[Letter to the editor]The English education system is broken

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[Letter to the editor]The English education system is broken

English education in Korea: What an utter failure. Why do I use such a scornful tone? Because people spend six-plus years of their elementary and secondary education studying English. It’s a huge waste of time for millions of children who are held hostage to a broken system. The inefficiencies found in the workplace are also found in the English education system. It’s neither productive nor effective. What do we have to do? I say we tear down the system and rebuild it with fresh, new ideas. Changing it little by little just won’t do. Retraining Korean-born English teachers just won’t do. English isn’t about test scores. Somewhere along the way, people lost their way and became hell-bent on scoring well on English tests but for what ends? A better job? That’s another glaring inefficiency in the labor market, because companies are hiring workers who have good English test scores but can’t speak English properly. Why does tiny Singapore attract so many foreign companies? Is Chinese a global language? It’s time to refocus. We’re not catching up to anyone. China and India are steaming ahead of us. Do we deliver the best English education in Asia? Do we have the best education system in the world for that matter? No. So shouldn’t we do something about it? Yes. The only way to level the playing field is to bring ourselves up to the global level. If we don’t have a world-class education system, then forget about building a world-class economy.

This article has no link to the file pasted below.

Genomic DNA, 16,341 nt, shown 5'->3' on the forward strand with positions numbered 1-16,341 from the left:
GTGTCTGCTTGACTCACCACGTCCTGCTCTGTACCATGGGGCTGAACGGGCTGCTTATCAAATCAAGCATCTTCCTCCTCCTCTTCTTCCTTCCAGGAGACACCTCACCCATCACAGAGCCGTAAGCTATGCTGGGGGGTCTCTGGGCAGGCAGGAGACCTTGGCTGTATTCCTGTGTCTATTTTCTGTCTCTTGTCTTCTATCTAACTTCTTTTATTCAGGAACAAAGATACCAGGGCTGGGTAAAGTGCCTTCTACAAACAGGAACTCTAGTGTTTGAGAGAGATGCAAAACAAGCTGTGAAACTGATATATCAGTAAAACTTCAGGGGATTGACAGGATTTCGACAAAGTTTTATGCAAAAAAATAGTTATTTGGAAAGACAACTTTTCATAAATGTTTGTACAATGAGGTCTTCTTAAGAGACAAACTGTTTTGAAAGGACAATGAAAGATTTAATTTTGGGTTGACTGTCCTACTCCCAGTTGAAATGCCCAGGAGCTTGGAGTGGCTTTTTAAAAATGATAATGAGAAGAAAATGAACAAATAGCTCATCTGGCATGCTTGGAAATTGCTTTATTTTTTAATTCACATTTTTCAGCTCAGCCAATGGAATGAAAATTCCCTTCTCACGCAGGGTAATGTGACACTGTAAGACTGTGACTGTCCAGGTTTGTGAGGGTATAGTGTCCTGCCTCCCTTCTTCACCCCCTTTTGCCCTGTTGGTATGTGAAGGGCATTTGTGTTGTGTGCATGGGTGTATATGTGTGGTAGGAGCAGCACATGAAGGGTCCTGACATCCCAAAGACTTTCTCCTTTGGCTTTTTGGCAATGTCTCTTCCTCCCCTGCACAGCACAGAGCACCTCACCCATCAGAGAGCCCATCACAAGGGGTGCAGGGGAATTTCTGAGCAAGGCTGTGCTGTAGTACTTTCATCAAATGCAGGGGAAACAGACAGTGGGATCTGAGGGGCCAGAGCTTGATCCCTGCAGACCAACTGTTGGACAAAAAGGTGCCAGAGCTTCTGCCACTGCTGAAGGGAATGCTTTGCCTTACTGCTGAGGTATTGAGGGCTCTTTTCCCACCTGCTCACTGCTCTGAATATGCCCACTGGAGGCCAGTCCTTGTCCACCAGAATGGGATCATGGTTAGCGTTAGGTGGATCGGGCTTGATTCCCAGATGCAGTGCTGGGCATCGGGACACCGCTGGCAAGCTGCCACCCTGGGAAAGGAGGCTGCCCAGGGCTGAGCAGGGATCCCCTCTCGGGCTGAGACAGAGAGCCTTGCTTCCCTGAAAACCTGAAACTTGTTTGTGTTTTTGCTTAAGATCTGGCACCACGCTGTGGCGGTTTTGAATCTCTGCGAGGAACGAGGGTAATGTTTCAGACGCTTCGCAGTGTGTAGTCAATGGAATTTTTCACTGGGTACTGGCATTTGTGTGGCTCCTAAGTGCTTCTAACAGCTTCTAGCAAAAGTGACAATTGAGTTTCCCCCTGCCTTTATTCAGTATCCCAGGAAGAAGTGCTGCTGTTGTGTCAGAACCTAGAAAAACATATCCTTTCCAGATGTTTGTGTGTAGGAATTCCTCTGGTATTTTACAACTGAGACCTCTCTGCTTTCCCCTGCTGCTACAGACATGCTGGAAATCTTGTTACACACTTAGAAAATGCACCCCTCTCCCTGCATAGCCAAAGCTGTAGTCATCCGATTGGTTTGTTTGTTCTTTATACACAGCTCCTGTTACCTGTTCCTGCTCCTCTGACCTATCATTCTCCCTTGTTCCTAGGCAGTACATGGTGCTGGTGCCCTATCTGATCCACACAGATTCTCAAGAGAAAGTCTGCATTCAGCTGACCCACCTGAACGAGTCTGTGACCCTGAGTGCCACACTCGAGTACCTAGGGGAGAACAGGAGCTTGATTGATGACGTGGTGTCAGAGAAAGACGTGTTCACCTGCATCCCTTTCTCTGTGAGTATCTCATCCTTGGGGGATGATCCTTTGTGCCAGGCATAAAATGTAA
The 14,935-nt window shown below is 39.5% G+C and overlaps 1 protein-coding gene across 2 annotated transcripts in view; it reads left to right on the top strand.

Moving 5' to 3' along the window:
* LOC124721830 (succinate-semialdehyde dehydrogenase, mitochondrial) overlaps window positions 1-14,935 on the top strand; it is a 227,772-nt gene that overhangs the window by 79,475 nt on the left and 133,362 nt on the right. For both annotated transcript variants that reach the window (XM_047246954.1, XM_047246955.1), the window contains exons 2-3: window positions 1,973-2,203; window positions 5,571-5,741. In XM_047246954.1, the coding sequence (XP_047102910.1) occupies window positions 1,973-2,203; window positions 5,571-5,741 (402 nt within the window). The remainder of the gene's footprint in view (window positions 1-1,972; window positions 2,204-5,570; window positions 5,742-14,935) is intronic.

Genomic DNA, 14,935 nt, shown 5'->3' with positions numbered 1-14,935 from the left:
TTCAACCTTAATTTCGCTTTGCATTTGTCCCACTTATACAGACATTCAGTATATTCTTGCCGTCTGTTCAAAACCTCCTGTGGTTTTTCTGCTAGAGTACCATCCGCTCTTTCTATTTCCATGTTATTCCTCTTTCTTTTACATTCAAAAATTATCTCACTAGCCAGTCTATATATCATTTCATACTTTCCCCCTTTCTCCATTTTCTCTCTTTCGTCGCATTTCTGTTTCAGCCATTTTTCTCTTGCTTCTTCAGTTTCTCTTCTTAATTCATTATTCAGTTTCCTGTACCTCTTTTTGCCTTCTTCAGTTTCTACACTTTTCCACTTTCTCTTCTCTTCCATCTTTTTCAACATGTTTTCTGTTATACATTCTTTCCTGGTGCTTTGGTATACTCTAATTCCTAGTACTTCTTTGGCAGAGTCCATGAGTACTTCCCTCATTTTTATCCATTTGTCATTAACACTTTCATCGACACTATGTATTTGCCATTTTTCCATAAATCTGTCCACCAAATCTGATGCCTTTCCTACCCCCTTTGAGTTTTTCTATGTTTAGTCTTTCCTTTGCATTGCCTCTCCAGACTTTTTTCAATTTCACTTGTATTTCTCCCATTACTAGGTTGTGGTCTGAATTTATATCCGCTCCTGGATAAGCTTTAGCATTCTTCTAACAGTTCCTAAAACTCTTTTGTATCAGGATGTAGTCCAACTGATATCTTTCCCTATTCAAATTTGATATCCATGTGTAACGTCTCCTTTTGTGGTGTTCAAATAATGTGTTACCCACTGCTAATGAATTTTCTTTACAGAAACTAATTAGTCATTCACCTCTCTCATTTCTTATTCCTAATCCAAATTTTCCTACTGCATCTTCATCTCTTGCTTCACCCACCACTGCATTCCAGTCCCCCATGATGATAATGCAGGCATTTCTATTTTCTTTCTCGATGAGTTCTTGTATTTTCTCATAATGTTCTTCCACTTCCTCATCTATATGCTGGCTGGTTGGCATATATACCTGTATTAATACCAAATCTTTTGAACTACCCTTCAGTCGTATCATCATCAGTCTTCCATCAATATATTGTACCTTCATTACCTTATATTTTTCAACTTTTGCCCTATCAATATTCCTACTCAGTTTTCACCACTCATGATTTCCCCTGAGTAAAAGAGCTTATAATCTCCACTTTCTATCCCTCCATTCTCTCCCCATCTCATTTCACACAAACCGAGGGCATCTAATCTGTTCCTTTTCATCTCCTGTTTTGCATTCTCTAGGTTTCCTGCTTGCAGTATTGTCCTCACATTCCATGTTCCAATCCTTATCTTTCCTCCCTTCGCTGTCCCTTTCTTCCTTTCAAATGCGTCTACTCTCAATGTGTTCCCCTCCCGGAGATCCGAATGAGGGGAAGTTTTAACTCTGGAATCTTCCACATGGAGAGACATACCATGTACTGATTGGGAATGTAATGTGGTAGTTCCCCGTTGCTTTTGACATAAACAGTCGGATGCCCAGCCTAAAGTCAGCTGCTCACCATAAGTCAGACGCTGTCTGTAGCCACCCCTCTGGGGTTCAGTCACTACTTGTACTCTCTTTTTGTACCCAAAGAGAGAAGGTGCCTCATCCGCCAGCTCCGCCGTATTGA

I’m not pessimistic but I don’t see any new engines of growth in Korea’s horizon. Maybe our rigid, cram school-oriented education system isn’t producing the kind of workers our economy needs. It’s sad to see smart people doing nothing when they know the system isn’t working. Perhaps the bureaucrats and politicians are to blame. Maybe it’s not an important issue to society. Surely politicians would be interested if there was public outrage against the English education system. Maybe the tipping point hasn’t been crossed yet. In any case, we are confining our nation’s children to a system that lies broken.
Eric Park, Seoul
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